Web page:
Excel Guides

Hiding Graphics when Filtering in Excel

When you filter data in Excel, the graphics associated with that data can sometimes get hidden from view. This can be frustrating, especially if you've spent a lot of time creating those graphics. Luckily, there are a few ways to work around this issue.

One way to ensure that your graphics don't get hidden when you filter is to create them on a separate worksheet. That way, when you filter the data on your main worksheet, the graphics on the other sheet will remain visible. You can then use a reference to link the graphic to the data on your main sheet.

Another way to keep your graphics visible when filtering is to use conditional formatting. With conditional formatting, you can specify that certain cells should be highlighted or have a different fill color when they meet certain criteria. For example, you could set it up so that all cells containing data that's being filtered are highlighted in red. That way, you can easily see which cells are being affected by the filter.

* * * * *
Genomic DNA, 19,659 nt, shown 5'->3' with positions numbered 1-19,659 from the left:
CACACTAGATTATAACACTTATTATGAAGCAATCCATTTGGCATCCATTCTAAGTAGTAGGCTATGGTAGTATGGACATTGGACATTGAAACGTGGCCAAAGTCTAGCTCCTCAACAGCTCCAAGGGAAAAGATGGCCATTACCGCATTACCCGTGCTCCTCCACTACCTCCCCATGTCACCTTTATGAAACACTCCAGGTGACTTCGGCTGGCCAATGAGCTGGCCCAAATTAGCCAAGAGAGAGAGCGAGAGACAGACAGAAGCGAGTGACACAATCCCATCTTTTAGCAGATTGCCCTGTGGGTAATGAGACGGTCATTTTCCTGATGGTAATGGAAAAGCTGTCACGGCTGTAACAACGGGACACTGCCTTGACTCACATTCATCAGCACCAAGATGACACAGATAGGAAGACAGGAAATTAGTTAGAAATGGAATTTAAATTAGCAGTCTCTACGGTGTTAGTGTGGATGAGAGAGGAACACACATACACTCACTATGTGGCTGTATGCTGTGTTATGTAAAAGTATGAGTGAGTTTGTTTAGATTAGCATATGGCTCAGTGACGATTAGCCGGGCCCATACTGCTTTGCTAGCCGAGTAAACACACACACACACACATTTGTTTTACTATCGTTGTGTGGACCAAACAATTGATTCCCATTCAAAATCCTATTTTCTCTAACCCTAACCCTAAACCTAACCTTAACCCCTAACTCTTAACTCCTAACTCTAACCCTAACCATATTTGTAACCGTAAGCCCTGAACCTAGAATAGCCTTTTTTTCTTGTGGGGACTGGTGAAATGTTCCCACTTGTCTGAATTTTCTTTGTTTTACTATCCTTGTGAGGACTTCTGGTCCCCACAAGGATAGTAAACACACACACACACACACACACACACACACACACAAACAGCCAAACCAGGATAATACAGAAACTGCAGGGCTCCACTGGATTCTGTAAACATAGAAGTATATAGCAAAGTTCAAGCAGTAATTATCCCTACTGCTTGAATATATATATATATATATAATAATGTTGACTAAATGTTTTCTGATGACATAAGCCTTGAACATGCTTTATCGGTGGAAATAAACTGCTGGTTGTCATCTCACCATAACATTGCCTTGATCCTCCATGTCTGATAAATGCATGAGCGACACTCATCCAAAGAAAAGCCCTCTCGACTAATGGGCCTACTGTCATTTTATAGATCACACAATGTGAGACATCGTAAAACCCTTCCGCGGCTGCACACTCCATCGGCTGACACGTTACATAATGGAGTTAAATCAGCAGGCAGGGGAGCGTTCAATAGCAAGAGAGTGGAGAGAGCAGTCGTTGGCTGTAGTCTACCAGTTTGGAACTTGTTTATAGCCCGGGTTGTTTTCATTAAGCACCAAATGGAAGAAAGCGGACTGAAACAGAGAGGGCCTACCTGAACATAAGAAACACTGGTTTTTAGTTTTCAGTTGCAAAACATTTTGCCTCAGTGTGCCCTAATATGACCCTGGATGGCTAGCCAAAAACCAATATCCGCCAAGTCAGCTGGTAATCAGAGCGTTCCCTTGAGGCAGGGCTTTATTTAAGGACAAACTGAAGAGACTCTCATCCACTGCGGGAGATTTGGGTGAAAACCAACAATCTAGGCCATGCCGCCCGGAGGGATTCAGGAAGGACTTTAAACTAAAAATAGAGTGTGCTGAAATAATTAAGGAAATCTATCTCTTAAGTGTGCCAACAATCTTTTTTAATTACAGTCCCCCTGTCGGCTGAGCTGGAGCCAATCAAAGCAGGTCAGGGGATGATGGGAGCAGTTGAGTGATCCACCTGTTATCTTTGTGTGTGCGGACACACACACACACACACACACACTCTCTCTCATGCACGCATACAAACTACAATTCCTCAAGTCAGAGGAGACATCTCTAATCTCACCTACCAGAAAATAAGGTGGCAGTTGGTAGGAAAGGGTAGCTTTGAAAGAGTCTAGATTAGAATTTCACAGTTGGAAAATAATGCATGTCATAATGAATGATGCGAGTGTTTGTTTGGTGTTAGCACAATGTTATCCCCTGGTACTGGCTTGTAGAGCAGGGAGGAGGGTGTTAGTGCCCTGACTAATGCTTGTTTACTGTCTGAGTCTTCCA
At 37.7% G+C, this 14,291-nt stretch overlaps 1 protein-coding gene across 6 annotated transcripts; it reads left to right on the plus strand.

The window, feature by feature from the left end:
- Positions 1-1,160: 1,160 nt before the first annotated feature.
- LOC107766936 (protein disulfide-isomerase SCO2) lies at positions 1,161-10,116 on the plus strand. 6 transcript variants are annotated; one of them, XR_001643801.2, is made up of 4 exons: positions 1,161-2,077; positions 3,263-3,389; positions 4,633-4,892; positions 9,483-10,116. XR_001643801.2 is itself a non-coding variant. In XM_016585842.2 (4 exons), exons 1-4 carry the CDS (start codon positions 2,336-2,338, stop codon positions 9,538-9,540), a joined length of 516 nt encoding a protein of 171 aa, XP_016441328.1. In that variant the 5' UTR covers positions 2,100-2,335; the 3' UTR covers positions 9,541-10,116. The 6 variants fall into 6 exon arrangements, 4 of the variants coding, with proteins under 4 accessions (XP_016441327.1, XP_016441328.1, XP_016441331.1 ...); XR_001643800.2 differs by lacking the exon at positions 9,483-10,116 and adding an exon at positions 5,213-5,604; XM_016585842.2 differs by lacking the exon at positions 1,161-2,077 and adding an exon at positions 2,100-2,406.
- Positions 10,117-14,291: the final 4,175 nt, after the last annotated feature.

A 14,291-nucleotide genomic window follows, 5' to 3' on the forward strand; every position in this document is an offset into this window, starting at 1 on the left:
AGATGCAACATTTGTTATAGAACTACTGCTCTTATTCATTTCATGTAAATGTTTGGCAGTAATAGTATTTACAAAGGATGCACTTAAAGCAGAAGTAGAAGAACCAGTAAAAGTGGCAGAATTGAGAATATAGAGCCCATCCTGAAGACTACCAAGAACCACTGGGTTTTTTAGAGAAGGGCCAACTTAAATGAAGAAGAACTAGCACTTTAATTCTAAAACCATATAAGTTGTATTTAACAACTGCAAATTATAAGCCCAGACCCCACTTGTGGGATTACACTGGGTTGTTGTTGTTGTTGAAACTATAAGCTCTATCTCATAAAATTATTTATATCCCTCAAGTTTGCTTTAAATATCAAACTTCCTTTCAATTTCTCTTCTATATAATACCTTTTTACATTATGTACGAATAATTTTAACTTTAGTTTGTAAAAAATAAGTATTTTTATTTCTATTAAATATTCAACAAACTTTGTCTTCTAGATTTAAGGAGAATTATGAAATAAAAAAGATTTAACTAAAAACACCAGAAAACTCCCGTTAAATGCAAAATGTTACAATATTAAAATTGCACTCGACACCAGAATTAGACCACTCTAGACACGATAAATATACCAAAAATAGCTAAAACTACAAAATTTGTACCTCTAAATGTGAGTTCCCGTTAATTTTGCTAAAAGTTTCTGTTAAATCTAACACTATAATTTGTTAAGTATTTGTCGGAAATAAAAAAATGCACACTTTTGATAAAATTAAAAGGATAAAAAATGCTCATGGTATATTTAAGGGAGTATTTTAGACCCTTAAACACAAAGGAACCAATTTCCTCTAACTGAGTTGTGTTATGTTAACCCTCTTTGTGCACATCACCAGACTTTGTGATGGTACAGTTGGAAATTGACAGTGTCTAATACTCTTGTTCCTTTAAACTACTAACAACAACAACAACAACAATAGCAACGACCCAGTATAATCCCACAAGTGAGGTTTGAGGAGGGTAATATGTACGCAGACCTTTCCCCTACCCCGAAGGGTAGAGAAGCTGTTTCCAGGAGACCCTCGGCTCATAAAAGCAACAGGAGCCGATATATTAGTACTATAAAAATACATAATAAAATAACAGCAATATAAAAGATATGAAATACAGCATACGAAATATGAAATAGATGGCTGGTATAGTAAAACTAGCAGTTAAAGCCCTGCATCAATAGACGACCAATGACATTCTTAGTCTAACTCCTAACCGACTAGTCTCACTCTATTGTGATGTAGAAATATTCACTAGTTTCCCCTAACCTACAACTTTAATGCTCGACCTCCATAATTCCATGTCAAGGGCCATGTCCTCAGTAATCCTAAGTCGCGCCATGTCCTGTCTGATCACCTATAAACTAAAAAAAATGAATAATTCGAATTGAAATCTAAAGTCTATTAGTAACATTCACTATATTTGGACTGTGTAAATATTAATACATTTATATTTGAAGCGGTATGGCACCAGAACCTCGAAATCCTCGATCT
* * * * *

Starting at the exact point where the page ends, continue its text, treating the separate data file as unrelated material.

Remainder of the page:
You can also use shapes or images instead of traditional charts and graphs. This can be a good option if you want more control over how your graphics look. Shapes and images can be inserted into cells, so they'll move along with the rest of the data when you filter it. Just be sure to size them appropriately so they don't get cut off.

Finally, if you're using an older version of Excel, you may be able to take advantage of the Subtotal feature. This allows you to create a list of all the items that are being filtered out, which can be helpful for troubleshooting purposes. To use this feature, select the data you want to filter, then go to Data > Subtotal. In the dialog box that appears, choose what type of subtotal you want to create and what column you want to subtotal. Then click OK.

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